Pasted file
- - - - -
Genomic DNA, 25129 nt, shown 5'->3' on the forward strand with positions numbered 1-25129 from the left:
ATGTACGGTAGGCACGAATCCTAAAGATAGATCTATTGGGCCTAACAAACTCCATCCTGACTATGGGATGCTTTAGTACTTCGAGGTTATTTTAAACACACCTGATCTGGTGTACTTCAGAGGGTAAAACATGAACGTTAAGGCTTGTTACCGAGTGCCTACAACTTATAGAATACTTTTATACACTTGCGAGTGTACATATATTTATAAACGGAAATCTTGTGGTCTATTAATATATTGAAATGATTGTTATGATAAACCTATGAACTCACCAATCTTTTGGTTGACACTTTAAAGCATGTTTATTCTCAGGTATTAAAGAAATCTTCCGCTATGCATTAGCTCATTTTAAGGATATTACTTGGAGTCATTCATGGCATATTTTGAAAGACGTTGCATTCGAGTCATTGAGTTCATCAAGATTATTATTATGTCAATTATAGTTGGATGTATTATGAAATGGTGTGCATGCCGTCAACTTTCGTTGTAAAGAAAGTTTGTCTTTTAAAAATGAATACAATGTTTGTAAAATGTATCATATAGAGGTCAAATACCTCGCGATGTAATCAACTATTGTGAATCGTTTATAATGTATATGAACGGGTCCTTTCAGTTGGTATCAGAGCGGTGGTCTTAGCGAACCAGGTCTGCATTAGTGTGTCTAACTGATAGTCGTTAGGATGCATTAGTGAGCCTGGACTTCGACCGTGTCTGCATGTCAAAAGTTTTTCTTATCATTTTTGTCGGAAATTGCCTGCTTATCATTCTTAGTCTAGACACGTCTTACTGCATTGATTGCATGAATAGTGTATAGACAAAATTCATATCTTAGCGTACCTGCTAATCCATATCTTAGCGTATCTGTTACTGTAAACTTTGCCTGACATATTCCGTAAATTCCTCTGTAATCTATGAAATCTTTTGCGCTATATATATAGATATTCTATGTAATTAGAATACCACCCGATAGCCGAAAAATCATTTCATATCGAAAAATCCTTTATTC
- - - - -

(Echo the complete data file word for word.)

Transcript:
Genomic DNA, 25129 nt, shown 5'->3' on the forward strand with positions numbered 1-25129 from the left:
ATGTACGGTAGGCACGAATCCTAAAGATAGATCTATTGGGCCTAACAAACTCCATCCTGACTATGGGATGCTTTAGTACTTCGAGGTTATTTTAAACACACCTGATCTGGTGTACTTCAGAGGGTAAAACATGAACGTTAAGGCTTGTTACCGAGTGCCTACAACTTATAGAATACTTTTATACACTTGCGAGTGTACATATATTTATAAACGGAAATCTTGTGGTCTATTAATATATTGAAATGATTGTTATGATAAACCTATGAACTCACCAATCTTTTGGTTGACACTTTAAAGCATGTTTATTCTCAGGTATTAAAGAAATCTTCCGCTATGCATTAGCTCATTTTAAGGATATTACTTGGAGTCATTCATGGCATATTTTGAAAGACGTTGCATTCGAGTCATTGAGTTCATCAAGATTATTATTATGTCAATTATAGTTGGATGTATTATGAAATGGTGTGCATGCCGTCAACTTTCGTTGTAAAGAAAGTTTGTCTTTTAAAAATGAATACAATGTTTGTAAAATGTATCATATAGAGGTCAAATACCTCGCGATGTAATCAACTATTGTGAATCGTTTATAATGTATATGAACGGGTCCTTTCAGTTGGTATCAGAGCGGTGGTCTTAGCGAACCAGGTCTGCATTAGTGTGTCTAACTGATAGTCGTTAGGATGCATTAGTGAGCCTGGACTTCGACCGTGTCTGCATGTCAAAAGTTTTTCTTATCATTTTTGTCGGAAATTGCCTGCTTATCATTCTTAGTCTAGACACGTCTTACTGCATTGATTGCATGAATAGTGTATAGACAAAATTCATATCTTAGCGTACCTGCTAATCCATATCTTAGCGTATCTGTTACTGTAAACTTTGCCTGACATATTCCGTAAATTCCTCTGTAATCTATGAAATCTTTTGCGCTATATATATAGATATTCTATGTAATTAGAATACCACCCGATAGCCGAAAAATCATTTCATATCGAAAAATCCTTTATTC